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    Commandante Lemming Contributing Member Contributor

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    Sounds fine to me - sounds like an "inciting event", which obviously you need up front. I love geeking out over story structure, but structure is a tool to help you, not a ball and chain to weigh you down. Getting too bogged down in "is my structure wrong" at the beginning of the project is the path to madness - write your story, figure out where it goes, and save the revision tasks for after you finish (or at least for that point when you feel you've figured out a specific problem and have an "a ha!" moment :) ) Who knows, your current beginning may not be your beginning when you get to the end - actually from my experience I'm almost certain it won't be.

    Shorter version: Keep structure in mind but don't let it get to you too much.
     
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  8. Domino355
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    Domino355 Contributing Member

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    @Sack-a-Doo! Well, you acn look at it like that I guess. Now my problem is that I need a good first turning point. I'm sure I'll be able to find one, soon enough.
    @Commandante Lemming that's great advice. Thanks. Up to now I have been doing just that, and I thought that maybe going to writing from a different angle, first come up with an outline, then start writing the plot, will be better. But yeah, I need to remind muself that structure is a tool, and writing the damn plot is the main part. Anyway, I'm already 15000 words in, in a book that probably won't pass the 80000 word mark. So I'll just continue writing
     
  9. theamorset
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    theamorset Contributing Member

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    What's the second half of the story about?

    Putting a big change right at the start can work. But it's not easy. You have to throw that big thing out there, and then the character has to grab it by the ah - the short hairs - and keep moving.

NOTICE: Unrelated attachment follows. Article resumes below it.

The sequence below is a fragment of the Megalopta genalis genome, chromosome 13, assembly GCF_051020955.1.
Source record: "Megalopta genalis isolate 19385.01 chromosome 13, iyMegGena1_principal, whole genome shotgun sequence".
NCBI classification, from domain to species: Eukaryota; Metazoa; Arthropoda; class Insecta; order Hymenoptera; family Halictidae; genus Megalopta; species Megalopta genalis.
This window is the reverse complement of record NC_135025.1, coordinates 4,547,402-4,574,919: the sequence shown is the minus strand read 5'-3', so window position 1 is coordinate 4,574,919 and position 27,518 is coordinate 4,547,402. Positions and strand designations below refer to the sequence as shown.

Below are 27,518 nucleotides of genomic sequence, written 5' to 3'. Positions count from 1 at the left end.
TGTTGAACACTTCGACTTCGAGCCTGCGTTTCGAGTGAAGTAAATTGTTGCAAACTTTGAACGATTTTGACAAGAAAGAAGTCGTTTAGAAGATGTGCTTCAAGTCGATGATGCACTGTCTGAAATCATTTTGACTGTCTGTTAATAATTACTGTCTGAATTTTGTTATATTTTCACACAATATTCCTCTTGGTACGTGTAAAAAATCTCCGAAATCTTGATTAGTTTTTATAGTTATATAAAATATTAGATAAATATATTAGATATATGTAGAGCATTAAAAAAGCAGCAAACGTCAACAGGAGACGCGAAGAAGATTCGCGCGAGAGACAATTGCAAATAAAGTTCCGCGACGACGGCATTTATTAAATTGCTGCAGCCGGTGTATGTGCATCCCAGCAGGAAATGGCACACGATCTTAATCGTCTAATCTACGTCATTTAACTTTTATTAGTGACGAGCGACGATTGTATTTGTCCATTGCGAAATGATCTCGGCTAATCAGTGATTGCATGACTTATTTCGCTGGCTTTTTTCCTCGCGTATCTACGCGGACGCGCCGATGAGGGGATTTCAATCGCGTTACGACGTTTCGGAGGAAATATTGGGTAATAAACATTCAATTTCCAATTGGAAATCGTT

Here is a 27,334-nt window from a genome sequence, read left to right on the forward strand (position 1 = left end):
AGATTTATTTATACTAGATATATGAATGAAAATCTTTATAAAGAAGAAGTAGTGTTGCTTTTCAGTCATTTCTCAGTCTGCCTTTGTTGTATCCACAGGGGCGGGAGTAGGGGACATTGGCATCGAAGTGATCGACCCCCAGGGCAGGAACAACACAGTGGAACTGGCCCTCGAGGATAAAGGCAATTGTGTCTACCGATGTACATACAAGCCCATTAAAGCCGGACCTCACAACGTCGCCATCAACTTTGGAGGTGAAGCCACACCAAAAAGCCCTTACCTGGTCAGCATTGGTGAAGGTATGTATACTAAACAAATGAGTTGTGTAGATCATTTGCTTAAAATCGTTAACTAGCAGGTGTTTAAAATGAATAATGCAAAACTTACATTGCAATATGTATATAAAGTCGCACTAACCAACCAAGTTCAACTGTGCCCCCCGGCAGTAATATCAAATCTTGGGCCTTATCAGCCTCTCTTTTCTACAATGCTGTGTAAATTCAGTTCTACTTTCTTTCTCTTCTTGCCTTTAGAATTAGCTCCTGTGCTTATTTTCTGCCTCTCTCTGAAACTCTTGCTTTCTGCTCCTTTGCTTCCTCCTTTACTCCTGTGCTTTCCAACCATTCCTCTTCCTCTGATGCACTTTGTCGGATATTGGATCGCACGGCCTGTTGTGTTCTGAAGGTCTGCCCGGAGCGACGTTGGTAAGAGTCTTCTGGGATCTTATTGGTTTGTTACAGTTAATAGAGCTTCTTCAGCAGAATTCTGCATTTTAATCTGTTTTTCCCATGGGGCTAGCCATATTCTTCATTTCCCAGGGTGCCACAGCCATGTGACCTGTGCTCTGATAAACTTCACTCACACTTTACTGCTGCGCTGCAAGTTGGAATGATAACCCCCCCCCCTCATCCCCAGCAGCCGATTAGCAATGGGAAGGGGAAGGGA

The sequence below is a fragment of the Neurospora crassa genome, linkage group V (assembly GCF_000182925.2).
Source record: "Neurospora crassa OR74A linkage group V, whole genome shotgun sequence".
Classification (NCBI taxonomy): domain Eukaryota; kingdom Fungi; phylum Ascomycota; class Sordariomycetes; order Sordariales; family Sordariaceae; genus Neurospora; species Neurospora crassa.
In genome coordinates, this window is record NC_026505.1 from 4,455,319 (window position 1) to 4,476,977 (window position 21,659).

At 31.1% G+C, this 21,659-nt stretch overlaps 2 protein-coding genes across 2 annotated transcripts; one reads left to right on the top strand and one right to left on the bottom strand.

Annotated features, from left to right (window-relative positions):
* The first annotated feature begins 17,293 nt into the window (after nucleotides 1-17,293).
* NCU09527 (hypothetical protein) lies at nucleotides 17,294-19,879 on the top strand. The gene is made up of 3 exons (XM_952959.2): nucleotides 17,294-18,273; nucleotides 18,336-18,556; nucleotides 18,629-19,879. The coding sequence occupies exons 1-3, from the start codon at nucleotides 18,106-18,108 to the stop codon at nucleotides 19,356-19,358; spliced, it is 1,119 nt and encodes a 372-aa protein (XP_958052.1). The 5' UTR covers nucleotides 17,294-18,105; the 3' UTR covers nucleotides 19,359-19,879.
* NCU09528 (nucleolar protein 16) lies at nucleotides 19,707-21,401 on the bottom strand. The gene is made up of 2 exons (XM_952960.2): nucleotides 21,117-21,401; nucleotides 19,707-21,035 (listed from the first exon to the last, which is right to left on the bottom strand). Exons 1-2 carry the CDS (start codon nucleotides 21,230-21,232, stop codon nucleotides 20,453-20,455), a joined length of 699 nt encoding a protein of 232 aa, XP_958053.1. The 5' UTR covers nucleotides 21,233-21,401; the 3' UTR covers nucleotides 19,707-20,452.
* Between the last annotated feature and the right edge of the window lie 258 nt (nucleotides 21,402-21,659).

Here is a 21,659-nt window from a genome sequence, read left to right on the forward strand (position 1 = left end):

In my novel I am just finishing, the main character goes through a horrible experience right at the beginning. Much of the next part of the book, you just see how badly affected he was, and what a complete mess he is. It looks like he's just not going to get better. And then he just heals. He starts believing in himself, a lot of people help him. At the end, he really tests his new-found confidence, and succeeds.

    The other way, building up toward a big change later in the story, isn't easy either. Nothing's easy with writing. If you build toward something big later on, you have to be good at building. Really good. You have to have everybody incontinent and chewing their nails to bloody stumps, to make it work.
     
  10. newjerseyrunner
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    newjerseyrunner Contributing Member

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    Describe your story in one sentence. Does the first part of the story lead into the second part, or is it just a necessary explanation of why he is the way he is?

    An example of a major character change a huge part of the book is Hatchet. A young boy stranded in the woods after a plane crash. The first half of the story is him learning how to survive on his own, then the months of survival itself.

    An example of a major character change that was just an explanation of why he is, is Don Quixote. The first chapter or so is about him becoming delusional and leaving his family. It's absolutely essential for the story, but is not a main plot point so it's gotten out of the way very quickly. The descent into madness is not the story, it's what he does after he's already mad.
     
  11. Domino355
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    Domino355 Contributing Member

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    I understand. Well, the entire first half of the story are actions he does because of his family's death, right until the bog reveal, halfway through. From there, it becomes the focus of the story, and the reason he does what he does.